Learning to code is like building with legos.
Each piece of code is a small robust block that you arrange in relation to other blocks. Like lego, you can build almost anything!
But the way you approach the task is the real trick.
Last week we were asked to make a simple blog app in Rails in under two hours. There was no pressure, it was just a way of seeing what we had learnt (and more importantly what we hadn’t). The most revealing thing was how much I really didn’t understand. I had things that I knew I should do, but when it came down to it I couldn’t figure out a way to tackle the problem. A little lost, I sat for most of the two hours achieving very little (much like I am writing this late at night when I should be coding).
I dug around looking for something to latch onto; I thought I knew the steps but what to tackle first was difficult to see. Given the freedom to do anything I liked I was frozen in place, my mind looking for the first step but finding nothing. In the end I had two pages with a button that went from one page to another and nothing else. It was pathetic.
Disheartened by my lack of coding, and coming to the realization that I didn’t really understand much of anything, I got angry. Anger is normally a negative attribute for people, but I felt alive, after months of sitting on my butt staring at a computer my blood was pumping. My mind became determined, however I had to figure out a plan of attack.
Normally if I come against a block in the physical world, I push through by sheer will power. When I tried to learn archery there was a moment of absolute failure before I gained clarity. I had a clear object of hitting a dinner plate size target from twenty meters. Every day I would go up to the range and practice, but on one day in particular everything went wrong. I hit myself in the face three times, I missed more then I hit, the pain from having poor technique and a bruised ego (and wrist) was enough to make me want to give up. It was in this moment I kept going; in this moment there is something to be discovered, some simple bit of common sense or something that someone said that dawns on you.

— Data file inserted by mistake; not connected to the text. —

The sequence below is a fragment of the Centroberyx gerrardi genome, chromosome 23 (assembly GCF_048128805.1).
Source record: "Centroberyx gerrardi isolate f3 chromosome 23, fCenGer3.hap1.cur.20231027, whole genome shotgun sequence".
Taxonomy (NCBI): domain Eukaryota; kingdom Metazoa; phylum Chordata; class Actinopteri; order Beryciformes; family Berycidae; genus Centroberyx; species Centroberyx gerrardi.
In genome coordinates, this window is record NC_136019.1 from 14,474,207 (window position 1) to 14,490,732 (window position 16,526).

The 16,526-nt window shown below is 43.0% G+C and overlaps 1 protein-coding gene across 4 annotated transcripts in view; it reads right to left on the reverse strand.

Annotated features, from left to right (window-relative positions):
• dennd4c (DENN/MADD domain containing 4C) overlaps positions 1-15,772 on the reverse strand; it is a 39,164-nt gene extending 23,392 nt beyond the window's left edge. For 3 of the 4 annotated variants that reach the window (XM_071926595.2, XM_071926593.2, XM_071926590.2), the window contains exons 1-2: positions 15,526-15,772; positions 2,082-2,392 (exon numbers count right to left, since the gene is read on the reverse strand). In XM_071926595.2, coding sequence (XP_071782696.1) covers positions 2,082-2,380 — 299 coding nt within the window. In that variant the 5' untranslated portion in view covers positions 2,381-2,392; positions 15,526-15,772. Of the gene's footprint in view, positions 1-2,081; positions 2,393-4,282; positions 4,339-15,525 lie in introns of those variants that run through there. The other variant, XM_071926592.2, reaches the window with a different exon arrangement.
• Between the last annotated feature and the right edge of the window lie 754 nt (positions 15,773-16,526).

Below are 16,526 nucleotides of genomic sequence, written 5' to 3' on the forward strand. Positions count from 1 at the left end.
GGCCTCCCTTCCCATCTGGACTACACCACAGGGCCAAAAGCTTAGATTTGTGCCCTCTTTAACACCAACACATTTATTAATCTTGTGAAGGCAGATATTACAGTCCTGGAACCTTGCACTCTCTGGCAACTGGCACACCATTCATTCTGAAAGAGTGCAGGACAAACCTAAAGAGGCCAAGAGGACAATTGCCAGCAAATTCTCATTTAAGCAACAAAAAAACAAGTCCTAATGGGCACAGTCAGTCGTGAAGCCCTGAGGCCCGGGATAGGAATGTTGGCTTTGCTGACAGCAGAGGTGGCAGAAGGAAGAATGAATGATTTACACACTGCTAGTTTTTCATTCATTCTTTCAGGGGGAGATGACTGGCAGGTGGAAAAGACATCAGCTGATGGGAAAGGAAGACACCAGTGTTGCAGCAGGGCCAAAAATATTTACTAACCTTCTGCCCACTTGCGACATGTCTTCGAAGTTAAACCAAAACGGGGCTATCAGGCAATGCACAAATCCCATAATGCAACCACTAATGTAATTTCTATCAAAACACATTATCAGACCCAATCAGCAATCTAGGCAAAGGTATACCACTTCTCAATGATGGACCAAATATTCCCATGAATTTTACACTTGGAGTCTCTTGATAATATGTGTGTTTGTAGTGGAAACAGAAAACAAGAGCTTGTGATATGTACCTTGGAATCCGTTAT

This attitude doesn’t work with code however. Pushing past the point of mental exhaustion only means not taking anything in. Learning to back away from a problem has been difficult for me. When it comes to mental challenges, gaining space from the project and doing chin ups (I am getting so good at them) helps more then pushing through. It is astounding how your brain still works on stuff in the background. Outside the space you code, the solutions slowly began bubble to the surface. I needed to find a coding compass.
The guiding rule of martial arts is about distance. If you want to hit someone, get close enough to do it, and if you don’t want to be hit get far enough away. This is a simple rule and dictates the how and why of every movement. Discovering a governing rule of coding however was another thing entirely.
I asked anyone I saw coding what they were doing, watching them solve problems. My mind slowly started to form the beginnings of something. In my minds eye, code became like small blocks of lego being built piece by piece. Methodically tested to ensure it’s reliability, each block taking data from the block below then applying the changes to the block above. Though it is tempting to race head or to think of everything at once, you can become lost and your tower falls. But by taking the code block by block you create strong foundations to build great things.
Getting through the grind is never easy and it’s been a steep curve to figuring out how to tackle the mental challenges but the rewards for your persistence are worth it…. I still haven’t finished that blog app though.